# Vector Subspace Sums

We will now look at an important definition regarding vector subspaces.

Definition: Let $U_1, U_2, ..., U_m$ all be vector subspaces of the $\mathbb{F}$-vector space $V$. We define the Vector Sum of these subspaces $\sum_{i=1}^{m} = U_1 + U_2 + ... + U_m$ is defined to be the set of all possible sums $u_1 + u_2 + ... + u_m$ where each $u_i \in U_i$, that is $\sum_{i=1}^{m} U_i = U_1 + U_2 + ... + U_m := \{ u_1 + u_2 + ... + u_m : u_1 \in U_1, u_2 \in U_2, ..., u_m \in U_m \}$. |

For example, consider the subspaces $U_1 = \{ (x, 0) : x \in \mathbb{F} \}$ and $U_2 = \{ (0, y) : y \in \mathbb{F} \}$ of $\mathbb{F}^3$. We denote the sum of these subspaces $U_1 + U_2 = \{ (x, 0) + (0, y) : x, y, \in \mathbb{F} \} = \{ (x, y) : x, y \in \mathbb{F} \}$, which is also a subspace of $\mathbb{F}^3$. In fact, the sum of two subspaces of a vector space $V$ will always be a subspace of $V$.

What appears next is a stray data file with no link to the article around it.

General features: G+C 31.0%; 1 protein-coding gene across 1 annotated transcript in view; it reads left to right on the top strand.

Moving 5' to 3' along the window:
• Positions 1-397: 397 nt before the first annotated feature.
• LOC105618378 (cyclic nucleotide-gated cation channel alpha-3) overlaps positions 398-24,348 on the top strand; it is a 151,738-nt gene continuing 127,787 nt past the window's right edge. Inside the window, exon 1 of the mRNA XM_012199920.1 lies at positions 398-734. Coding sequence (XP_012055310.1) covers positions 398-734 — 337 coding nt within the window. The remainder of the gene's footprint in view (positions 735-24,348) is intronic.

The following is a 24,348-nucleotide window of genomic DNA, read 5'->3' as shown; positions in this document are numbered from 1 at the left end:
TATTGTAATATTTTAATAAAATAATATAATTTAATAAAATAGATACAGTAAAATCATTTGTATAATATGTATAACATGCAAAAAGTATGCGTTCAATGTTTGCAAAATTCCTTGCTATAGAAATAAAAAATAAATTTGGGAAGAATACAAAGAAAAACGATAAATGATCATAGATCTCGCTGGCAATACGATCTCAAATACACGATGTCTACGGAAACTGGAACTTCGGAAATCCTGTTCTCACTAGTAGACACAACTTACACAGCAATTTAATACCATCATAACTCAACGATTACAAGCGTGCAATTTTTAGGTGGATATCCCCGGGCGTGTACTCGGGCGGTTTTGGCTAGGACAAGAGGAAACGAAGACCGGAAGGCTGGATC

Lemma 1: If $V$ is a vector space and $U_1, U_2, ..., U_m$ are subspaces of $V$ then the sum $U_1 + U_2 + ... + U_m$ is also a subspace of $V$. |

**Proof:**Since $U_1, U_2, ..., U_m$ are subspaces, we must show that their sum $\sum_{i=1}^{m} U_i$ contains the zero vector, is closed under addition, and is closed under multiplication.

- We note that $\sum_{i=1}^{m} U_i = U_1 + U_2 + ... + U_m := \{ u_1 + u_2 + ... + u_m : u_1 \in U_1, u_2 \in U_2, ..., u_m \in U_m \}$, so since each subspace $U_i$ contains the zero vector, then the zero vector is also contained in the sum by summing up the zero vector $m$-times.